Theirs was a bizarre battle. Harden did not play in any of the four games. The Heat were missing Butler, Adebayo and Herro when they won their first meeting in mid-December, and Miami did not have Butler, Adebayo and Lowry on the floor together until their final showdown on March 21, when the Sixers won without Harden or Embiid. Good luck trying to translate any of that randomness to their playoff series.
Butler, Adebayo and Lowry will close games, so long as they are healthy. Tucker should be out there, given his experience fulfilling that role for the Milwaukee Bucks in last year's playoffs. Those four are the foundation of lineups that have outscored opponents by 9.2 points per 100 possessions over 544 minutes during the regular season. Herro is a logical choice for the fifth spot, but his defense can be targeted. Strus and Vincent have also earned Heat coach Erik Spoelstra's trust in the clutch throughout the season, so the Heat will likely tinker with their crunch-time five, depending on which end of the floor he needs more help.
The Sixers have played one meaningful game without Embiid since the Harden trade — against the Heat on March 21, when Harden was out, too. They pulled Jordan in favor of Millsap, who was +9 down the stretch. Millsap will get his shot playing alongside Harden, Maxey, Harris and one of three options for the fifth spot.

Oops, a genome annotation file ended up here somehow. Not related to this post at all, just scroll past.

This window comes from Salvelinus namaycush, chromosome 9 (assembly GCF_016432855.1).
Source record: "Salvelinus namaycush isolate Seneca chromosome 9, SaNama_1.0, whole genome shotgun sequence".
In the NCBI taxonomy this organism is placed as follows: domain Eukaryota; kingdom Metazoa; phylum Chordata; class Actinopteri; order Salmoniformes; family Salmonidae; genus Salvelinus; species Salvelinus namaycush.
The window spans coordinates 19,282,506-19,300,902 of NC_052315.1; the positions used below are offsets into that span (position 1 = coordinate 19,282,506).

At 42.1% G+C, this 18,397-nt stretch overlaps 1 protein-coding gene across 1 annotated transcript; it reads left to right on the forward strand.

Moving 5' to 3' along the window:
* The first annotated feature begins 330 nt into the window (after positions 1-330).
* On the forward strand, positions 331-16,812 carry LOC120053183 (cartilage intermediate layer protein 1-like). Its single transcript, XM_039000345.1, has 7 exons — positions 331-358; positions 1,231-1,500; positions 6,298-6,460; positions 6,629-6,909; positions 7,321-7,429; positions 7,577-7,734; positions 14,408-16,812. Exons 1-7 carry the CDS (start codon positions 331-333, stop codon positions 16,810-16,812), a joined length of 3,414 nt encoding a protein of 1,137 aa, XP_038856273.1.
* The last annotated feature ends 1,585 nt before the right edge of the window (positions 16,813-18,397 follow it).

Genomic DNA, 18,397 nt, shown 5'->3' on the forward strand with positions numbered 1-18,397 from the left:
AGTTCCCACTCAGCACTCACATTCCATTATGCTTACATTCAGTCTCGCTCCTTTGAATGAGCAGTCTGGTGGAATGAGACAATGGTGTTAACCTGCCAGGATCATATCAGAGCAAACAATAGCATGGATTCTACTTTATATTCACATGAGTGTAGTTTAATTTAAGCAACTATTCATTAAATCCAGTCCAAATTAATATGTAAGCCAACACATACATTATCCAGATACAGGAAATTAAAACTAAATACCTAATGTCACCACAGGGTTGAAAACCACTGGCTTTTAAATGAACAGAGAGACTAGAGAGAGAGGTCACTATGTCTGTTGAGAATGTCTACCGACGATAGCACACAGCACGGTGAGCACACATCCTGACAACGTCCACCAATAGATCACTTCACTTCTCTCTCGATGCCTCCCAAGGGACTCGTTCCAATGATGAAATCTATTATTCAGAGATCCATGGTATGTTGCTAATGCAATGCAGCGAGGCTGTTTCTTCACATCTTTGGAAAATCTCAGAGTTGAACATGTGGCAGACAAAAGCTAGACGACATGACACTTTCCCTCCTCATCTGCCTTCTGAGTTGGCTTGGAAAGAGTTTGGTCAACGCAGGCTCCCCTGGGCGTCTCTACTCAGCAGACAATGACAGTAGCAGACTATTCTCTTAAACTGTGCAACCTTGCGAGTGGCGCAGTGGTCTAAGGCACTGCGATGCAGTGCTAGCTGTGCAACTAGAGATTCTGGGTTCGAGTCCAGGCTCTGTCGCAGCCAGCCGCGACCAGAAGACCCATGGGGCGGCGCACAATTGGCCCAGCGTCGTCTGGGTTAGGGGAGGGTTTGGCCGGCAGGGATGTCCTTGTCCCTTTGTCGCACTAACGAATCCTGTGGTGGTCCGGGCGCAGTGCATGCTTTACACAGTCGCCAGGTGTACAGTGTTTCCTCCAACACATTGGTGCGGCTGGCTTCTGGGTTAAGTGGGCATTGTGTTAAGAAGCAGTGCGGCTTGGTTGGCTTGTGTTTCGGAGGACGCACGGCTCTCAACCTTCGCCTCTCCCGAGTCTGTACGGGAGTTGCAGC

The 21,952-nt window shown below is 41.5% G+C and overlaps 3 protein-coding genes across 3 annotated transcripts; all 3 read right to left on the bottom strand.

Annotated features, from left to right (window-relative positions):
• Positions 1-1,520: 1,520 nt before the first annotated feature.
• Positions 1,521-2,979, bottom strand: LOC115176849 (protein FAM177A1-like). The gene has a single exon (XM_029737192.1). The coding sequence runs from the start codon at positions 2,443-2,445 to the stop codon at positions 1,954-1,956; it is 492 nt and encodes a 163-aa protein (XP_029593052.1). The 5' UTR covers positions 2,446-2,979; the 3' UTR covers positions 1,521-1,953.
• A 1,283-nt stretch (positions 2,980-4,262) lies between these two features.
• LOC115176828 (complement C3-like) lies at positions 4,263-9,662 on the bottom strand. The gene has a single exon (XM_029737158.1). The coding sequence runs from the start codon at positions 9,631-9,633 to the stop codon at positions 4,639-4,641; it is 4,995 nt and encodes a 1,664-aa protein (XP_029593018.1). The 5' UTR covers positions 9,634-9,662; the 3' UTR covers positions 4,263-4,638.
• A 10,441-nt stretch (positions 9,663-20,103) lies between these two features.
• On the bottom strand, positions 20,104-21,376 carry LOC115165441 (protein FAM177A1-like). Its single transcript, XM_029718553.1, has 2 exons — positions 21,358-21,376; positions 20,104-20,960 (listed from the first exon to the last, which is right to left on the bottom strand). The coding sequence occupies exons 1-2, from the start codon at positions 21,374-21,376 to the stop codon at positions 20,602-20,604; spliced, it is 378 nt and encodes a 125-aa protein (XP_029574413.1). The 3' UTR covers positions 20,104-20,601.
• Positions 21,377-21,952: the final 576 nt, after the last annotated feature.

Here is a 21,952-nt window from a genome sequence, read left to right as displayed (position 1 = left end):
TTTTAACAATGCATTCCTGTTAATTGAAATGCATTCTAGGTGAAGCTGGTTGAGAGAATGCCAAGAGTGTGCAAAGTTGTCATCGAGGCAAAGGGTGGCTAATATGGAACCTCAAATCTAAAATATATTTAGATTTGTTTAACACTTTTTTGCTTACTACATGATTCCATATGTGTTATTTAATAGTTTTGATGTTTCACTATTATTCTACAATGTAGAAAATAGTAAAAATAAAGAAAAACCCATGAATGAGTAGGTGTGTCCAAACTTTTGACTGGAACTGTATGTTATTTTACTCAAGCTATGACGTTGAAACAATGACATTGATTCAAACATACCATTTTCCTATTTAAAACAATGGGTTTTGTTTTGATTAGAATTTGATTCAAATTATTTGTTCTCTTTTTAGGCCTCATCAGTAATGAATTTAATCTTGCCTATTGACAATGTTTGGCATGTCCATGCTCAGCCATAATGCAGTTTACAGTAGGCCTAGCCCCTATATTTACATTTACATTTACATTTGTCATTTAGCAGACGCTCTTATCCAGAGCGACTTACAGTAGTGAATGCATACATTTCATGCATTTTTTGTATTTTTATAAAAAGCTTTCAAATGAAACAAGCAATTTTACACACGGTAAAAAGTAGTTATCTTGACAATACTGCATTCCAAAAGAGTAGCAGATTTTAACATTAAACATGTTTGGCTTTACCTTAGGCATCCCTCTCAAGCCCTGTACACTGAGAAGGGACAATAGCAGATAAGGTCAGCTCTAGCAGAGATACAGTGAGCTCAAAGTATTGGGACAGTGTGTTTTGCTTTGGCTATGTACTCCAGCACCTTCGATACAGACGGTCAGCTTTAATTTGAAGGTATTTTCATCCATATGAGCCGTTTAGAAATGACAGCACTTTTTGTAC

Danny Green is as playoff experienced as a player can be. Matisse Thybulle is a better defensive option at this point, but it will difficult keeping Georges Niang off the floor if he continues to shoot the way he has in these playoffs (12 for 18 in Philadelphia's first-round series). None of these options are all that appealing, but these are your options when losing a player who carries so much weight on both ends of the floor.
Matchup to watch
The Heat have options to throw at Harden. Lowry, if healthy, is still a solid defensive option on the perimeter. Butler, if healthy, can shut the water off. But Harden will hunt any matchup he can find. Miami also has options there, too. Herro and Robinson have holes in their defensive games. Harden will hardly be scared of Strus and Vincent, even if both might hold up against a one-time MVP who has lost a step.
Without Embiid as a focal point, Adebayo will also be lurking as a rim protector. It is a nightmare scenario for Harden, whose conditioning remains an issue. If he still had an extra gear, we probably would have seen it by now, but this series calls for everything he has left in the tank. How he navigates one of the league's toughest defenses, even in defeat, could tell us a lot about what we can expect from the rest of his career.
May 2: Philadelphia at Miami, 7:30 p.m. (TNT)
May 4: Philadelphia at Miami, 7:30 p.m. (TNT)
May 6: Miami at Philadelphia, 7 p.m. (ESPN)
May 8: Miami at Philadelphia, 8 p.m. (TNT)
May 10: Philadelphia at Miami, TBD (TNT)*
May 12: Miami at Philadelphia, TBD (ESPN)*
May 15: Philadelphia at Miami, TBD*
Miami Heat (-450)
Philadelphia 76ers (+350)
Heat in five.